Soon after her year-and-a-half run ended at The Pantages, Joni Margaux met Randell Young at the Henry Fonda Theater in Los Angeles during an audition for an ambitious children’s entertainment project called Zarbie and The Martians. Joni’s version is that Randell had already been hired to write and record the soundtrack and that he insisted Joni be cast as Zarbie. Randell’s recollection is that Joni had already been cast in the lead and lobbied hard for the executive producers to bring in Randell Young. The discrepancy speaks volumes about the duo. They are both quick to recognize their collaborators’ contributions and give away credit wherever possible.
Despite the difference in their ages, the two future Libertalians became great friends working on the Zarbie project as they soon discovered they shared not only the same birthday (13 January) but the same philosophy, i.e., the art comes first and cannot be compromised. If the project generates financial rewards, great, but the focus is always on the music, period, not the money, the individual accolades or opportunity for career advancement.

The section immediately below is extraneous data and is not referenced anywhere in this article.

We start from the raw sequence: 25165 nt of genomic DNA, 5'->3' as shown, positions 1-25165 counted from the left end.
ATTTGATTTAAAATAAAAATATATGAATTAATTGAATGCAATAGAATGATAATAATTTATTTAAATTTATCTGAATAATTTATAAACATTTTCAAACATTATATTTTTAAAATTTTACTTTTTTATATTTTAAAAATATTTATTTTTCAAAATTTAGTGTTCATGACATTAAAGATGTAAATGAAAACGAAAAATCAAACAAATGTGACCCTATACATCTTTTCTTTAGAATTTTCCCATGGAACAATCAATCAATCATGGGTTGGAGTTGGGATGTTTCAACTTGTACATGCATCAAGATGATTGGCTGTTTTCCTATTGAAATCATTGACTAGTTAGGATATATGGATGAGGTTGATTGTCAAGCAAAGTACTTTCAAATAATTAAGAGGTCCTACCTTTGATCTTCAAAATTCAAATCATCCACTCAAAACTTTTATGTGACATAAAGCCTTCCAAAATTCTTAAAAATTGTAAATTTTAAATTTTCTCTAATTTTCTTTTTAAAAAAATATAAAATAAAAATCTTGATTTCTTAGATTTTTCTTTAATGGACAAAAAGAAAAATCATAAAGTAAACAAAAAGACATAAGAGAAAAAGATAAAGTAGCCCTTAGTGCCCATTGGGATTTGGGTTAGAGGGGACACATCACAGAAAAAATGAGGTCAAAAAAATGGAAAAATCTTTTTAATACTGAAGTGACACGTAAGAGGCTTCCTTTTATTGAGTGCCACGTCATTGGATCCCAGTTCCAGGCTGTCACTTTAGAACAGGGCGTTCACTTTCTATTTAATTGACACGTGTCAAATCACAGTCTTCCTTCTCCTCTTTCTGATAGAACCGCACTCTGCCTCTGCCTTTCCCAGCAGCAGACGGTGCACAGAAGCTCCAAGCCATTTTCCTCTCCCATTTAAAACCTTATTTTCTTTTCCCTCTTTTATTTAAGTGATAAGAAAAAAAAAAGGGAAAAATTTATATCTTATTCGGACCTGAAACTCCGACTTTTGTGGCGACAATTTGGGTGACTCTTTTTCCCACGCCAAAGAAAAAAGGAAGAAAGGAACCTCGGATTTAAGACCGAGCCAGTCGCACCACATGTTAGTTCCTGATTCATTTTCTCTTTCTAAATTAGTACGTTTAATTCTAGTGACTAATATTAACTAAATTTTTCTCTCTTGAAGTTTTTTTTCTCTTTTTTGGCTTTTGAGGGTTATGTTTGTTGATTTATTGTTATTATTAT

The two always assumed they would work together again at some point but it was nearly a decade after Zarbie that they actually teamed up in the studio. In the interim, Joni would complete a bachelor’s degree in World Dance at UCLA and travel to Europe and Argentina to both study and perform while Randell would, among other things, be signed by Artie Mogull to produce Bob Dylan Revisited, a tribute to the prolific songwriter set to feature vocal performances by numerous stars originally discovered by Mogull, the former Chairman and CEO of United Artists Records renowned as being second only to Clive Davis in terms of the number of careers launched in the popular music business.